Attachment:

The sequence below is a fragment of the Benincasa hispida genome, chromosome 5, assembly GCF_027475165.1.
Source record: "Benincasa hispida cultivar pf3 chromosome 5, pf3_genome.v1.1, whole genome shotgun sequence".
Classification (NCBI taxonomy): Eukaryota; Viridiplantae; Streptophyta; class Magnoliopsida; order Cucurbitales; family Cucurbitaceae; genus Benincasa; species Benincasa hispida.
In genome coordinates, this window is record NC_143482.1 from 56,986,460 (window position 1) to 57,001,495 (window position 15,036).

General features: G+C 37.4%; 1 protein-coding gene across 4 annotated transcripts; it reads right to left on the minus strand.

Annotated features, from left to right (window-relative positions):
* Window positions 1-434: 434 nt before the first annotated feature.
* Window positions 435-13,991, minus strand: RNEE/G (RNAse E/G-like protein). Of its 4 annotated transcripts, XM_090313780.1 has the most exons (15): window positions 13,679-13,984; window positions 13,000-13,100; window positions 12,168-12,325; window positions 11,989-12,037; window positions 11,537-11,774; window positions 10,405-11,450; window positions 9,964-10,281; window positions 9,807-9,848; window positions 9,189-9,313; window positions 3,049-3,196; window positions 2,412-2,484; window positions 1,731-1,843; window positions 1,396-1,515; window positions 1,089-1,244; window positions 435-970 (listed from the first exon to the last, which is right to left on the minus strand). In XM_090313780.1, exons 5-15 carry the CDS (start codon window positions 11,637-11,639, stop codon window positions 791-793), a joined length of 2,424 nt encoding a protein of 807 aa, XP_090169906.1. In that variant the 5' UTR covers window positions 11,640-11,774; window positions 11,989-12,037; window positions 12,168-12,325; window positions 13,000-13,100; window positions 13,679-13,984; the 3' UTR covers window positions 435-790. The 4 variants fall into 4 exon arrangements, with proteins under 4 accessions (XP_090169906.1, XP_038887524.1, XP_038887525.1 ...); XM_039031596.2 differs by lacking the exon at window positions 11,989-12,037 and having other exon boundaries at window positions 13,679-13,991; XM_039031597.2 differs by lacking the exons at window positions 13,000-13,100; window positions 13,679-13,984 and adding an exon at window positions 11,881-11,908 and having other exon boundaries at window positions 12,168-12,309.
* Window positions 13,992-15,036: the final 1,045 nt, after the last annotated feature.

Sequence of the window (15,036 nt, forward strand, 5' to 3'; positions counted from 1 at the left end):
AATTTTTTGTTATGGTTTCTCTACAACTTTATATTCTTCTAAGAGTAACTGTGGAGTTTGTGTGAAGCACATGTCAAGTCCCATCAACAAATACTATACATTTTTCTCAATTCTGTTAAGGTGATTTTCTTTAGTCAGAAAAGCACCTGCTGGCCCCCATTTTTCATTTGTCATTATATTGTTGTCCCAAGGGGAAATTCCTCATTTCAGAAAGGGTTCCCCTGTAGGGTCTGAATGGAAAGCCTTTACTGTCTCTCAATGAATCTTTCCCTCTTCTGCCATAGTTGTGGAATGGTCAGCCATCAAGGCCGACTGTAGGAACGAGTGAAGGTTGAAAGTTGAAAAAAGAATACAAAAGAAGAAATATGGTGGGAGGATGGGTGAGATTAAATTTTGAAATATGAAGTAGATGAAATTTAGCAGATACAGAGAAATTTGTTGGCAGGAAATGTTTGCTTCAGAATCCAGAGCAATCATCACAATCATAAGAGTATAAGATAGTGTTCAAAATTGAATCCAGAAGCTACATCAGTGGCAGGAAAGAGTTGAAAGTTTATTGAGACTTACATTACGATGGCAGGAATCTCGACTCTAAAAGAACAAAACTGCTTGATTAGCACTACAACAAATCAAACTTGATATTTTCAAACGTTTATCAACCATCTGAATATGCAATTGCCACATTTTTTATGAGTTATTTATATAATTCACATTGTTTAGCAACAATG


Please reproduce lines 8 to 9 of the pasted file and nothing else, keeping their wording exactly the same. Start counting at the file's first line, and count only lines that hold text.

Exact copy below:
* Window positions 435-13,991, minus strand: RNEE/G (RNAse E/G-like protein). Of its 4 annotated transcripts, XM_090313780.1 has the most exons (15): window positions 13,679-13,984; window positions 13,000-13,100; window positions 12,168-12,325; window positions 11,989-12,037; window positions 11,537-11,774; window positions 10,405-11,450; window positions 9,964-10,281; window positions 9,807-9,848; window positions 9,189-9,313; window positions 3,049-3,196; window positions 2,412-2,484; window positions 1,731-1,843; window positions 1,396-1,515; window positions 1,089-1,244; window positions 435-970 (listed from the first exon to the last, which is right to left on the minus strand). In XM_090313780.1, exons 5-15 carry the CDS (start codon window positions 11,637-11,639, stop codon window positions 791-793), a joined length of 2,424 nt encoding a protein of 807 aa, XP_090169906.1. In that variant the 5' UTR covers window positions 11,640-11,774; window positions 11,989-12,037; window positions 12,168-12,325; window positions 13,000-13,100; window positions 13,679-13,984; the 3' UTR covers window positions 435-790. The 4 variants fall into 4 exon arrangements, with proteins under 4 accessions (XP_090169906.1, XP_038887524.1, XP_038887525.1 ...); XM_039031596.2 differs by lacking the exon at window positions 11,989-12,037 and having other exon boundaries at window positions 13,679-13,991; XM_039031597.2 differs by lacking the exons at window positions 13,000-13,100; window positions 13,679-13,984 and adding an exon at window positions 11,881-11,908 and having other exon boundaries at window positions 12,168-12,309.
* Window positions 13,992-15,036: the final 1,045 nt, after the last annotated feature.